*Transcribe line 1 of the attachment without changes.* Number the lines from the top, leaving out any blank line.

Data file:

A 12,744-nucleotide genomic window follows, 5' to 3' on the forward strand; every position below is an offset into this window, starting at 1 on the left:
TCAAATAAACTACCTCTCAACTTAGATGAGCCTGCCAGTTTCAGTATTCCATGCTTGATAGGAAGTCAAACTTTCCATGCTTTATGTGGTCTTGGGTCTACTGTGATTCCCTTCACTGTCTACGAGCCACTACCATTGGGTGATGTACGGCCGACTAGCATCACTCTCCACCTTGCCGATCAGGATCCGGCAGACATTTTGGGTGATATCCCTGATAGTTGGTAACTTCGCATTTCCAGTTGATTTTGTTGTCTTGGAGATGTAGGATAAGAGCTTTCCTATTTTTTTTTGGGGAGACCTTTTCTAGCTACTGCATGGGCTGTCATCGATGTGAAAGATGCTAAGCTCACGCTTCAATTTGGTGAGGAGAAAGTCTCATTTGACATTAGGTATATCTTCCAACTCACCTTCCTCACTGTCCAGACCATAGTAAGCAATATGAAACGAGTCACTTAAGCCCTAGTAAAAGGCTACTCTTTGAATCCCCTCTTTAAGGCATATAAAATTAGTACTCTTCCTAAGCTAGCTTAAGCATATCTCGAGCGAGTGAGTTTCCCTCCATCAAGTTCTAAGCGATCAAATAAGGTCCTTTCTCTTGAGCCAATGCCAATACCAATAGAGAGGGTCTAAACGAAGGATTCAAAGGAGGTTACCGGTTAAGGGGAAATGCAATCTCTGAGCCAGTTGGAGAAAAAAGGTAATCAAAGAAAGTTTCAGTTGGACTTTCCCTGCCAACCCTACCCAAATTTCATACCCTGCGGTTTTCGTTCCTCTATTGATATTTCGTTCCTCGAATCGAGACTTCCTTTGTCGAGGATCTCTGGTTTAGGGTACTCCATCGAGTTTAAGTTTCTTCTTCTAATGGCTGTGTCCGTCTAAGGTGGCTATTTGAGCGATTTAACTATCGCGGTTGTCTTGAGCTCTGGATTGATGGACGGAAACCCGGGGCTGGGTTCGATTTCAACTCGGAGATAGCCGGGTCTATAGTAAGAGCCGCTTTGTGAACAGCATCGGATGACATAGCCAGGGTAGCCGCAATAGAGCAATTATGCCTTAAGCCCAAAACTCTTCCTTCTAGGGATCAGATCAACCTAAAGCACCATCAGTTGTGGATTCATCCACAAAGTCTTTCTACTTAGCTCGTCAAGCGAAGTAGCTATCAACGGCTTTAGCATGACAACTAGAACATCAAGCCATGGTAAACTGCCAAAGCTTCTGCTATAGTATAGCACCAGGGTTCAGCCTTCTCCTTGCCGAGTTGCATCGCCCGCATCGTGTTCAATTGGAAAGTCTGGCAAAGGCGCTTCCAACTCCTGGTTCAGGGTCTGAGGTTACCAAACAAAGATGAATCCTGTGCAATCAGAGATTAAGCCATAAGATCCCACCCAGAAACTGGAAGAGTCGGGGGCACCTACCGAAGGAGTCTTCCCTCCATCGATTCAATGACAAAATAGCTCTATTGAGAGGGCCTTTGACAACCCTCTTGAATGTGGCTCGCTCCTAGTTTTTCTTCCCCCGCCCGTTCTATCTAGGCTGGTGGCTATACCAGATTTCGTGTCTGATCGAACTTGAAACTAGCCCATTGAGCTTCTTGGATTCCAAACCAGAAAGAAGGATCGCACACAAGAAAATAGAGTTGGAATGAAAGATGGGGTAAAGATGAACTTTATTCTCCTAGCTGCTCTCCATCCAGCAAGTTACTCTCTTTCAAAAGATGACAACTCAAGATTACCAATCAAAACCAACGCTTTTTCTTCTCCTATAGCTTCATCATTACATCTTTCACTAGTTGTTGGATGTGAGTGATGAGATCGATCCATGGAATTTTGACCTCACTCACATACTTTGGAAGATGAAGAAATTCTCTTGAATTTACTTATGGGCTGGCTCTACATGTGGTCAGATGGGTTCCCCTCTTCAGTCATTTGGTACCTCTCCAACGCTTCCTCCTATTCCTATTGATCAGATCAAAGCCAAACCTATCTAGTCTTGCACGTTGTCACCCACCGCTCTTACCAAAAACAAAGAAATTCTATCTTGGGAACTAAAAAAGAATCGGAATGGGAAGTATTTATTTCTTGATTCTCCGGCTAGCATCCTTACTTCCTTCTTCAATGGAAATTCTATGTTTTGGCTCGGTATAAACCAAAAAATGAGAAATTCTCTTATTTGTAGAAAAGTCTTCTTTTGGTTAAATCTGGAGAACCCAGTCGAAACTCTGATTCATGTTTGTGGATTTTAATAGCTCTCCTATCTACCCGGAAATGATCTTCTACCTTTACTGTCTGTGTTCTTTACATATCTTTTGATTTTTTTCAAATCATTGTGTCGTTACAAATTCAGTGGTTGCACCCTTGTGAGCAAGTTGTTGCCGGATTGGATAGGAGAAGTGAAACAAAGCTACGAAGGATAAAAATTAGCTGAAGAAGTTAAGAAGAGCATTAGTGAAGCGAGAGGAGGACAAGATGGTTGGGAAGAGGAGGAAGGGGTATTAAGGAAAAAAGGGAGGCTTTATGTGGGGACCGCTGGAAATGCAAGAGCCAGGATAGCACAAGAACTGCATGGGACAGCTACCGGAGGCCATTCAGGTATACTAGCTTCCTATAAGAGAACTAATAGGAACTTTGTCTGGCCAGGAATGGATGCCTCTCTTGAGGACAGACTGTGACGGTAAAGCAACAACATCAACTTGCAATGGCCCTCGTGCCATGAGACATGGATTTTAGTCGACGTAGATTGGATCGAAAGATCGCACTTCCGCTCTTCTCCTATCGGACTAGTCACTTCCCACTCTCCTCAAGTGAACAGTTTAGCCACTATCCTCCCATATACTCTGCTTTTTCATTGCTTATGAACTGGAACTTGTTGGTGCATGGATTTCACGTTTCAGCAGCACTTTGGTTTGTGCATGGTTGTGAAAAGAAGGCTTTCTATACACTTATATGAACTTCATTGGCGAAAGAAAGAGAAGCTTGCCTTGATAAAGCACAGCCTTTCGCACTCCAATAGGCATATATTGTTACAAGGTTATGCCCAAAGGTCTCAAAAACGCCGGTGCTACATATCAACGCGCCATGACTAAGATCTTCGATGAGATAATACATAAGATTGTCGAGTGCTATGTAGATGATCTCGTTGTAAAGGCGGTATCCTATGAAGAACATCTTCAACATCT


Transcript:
A 12,744-nucleotide genomic window follows, 5' to 3' on the forward strand; every position below is an offset into this window, starting at 1 on the left: